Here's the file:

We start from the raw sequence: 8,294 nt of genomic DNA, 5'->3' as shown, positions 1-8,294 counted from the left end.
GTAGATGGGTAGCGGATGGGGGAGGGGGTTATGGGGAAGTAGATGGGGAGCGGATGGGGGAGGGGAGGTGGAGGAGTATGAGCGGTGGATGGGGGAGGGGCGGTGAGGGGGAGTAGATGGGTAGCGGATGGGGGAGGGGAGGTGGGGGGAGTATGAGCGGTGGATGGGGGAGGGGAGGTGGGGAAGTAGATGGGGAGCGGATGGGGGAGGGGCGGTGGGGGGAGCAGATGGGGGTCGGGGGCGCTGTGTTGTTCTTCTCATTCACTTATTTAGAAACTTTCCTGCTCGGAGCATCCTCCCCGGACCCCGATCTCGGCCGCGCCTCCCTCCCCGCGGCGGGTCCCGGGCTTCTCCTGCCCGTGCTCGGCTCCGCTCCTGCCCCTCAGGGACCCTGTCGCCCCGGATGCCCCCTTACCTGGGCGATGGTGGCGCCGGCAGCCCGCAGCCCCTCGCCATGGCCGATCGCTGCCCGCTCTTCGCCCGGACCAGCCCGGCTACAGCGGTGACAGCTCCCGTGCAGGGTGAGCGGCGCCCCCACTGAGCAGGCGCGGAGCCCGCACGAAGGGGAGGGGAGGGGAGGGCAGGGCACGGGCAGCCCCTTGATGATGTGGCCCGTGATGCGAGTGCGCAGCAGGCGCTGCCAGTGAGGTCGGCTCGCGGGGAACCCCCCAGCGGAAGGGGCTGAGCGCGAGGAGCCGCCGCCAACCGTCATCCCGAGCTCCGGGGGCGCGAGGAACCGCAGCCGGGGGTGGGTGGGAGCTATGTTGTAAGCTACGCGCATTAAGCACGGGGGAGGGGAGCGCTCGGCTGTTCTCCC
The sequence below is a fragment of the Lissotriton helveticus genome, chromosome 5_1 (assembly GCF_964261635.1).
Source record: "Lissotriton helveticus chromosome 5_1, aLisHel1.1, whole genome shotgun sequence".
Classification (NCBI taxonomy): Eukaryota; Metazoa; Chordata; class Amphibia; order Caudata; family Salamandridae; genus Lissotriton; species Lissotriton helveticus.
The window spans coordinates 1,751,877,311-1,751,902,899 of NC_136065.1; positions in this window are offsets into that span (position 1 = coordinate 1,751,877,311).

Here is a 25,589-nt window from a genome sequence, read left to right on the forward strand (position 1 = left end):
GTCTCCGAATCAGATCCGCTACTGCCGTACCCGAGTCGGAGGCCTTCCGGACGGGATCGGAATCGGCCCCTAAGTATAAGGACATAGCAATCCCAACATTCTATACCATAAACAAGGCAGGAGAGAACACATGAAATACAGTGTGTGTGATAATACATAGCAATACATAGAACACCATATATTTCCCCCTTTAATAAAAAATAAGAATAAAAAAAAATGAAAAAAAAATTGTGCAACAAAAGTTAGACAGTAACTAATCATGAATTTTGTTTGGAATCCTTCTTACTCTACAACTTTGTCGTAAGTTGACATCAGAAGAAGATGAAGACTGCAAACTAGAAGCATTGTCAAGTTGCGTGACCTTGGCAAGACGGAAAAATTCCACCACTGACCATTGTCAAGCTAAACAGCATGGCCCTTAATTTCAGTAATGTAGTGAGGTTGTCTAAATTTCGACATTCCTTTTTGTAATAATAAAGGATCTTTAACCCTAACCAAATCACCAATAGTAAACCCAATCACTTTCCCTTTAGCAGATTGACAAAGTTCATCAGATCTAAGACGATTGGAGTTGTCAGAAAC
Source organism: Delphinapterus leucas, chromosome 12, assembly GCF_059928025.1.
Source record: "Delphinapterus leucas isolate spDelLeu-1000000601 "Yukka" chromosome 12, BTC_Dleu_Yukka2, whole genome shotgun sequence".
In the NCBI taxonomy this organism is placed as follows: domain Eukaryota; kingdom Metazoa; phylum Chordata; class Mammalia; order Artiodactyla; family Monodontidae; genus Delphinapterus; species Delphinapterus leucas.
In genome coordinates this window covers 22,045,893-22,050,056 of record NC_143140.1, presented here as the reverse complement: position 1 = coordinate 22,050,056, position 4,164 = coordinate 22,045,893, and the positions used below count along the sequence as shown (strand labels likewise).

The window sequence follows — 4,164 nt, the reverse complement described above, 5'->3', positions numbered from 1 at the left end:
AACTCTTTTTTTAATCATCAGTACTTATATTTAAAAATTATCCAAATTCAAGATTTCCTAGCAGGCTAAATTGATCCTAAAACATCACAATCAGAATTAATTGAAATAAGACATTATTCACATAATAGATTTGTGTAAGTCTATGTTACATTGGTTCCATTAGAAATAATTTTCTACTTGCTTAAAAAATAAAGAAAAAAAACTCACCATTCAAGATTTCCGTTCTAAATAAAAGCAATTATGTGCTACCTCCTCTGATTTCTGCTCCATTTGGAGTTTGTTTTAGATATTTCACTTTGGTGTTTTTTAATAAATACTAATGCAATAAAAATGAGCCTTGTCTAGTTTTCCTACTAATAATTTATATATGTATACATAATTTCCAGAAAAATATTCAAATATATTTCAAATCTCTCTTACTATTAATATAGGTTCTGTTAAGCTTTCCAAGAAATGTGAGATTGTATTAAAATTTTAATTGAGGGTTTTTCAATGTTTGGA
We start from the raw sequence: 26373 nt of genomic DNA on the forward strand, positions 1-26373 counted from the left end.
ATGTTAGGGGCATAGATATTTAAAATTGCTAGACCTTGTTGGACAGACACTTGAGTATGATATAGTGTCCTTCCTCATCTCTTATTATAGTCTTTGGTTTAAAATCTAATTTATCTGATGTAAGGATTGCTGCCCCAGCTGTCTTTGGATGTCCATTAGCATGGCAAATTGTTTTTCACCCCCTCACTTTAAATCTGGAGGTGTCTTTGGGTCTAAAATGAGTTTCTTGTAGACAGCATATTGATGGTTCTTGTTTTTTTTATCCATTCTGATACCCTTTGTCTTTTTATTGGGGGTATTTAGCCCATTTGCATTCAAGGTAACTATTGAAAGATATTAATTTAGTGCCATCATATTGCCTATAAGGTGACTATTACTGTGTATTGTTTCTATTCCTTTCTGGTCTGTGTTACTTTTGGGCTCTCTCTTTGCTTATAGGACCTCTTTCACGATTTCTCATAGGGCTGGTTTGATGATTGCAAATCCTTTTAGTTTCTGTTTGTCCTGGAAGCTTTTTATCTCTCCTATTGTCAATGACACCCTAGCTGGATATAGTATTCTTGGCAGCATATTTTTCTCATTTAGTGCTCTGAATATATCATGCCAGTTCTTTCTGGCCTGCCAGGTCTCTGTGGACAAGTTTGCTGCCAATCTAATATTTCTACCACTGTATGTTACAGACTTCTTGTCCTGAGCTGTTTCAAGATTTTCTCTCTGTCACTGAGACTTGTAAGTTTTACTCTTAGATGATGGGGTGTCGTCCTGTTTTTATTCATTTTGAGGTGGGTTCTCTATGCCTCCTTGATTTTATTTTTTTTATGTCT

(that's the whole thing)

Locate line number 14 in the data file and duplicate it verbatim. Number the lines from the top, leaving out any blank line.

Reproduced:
AACTCTTTTTTTAATCATCAGTACTTATATTTAAAAATTATCCAAATTCAAGATTTCCTAGCAGGCTAAATTGATCCTAAAACATCACAATCAGAATTAATTGAAATAAGACATTATTCACATAATAGATTTGTGTAAGTCTATGTTACATTGGTTCCATTAGAAATAATTTTCTACTTGCTTAAAAAATAAAGAAAAAAAACTCACCATTCAAGATTTCCGTTCTAAATAAAAGCAATTATGTGCTACCTCCTCTGATTTCTGCTCCATTTGGAGTTTGTTTTAGATATTTCACTTTGGTGTTTTTTAATAAATACTAATGCAATAAAAATGAGCCTTGTCTAGTTTTCCTACTAATAATTTATATATGTATACATAATTTCCAGAAAAATATTCAAATATATTTCAAATCTCTCTTACTATTAATATAGGTTCTGTTAAGCTTTCCAAGAAATGTGAGATTGTATTAAAATTTTAATTGAGGGTTTTTCAATGTTTGGA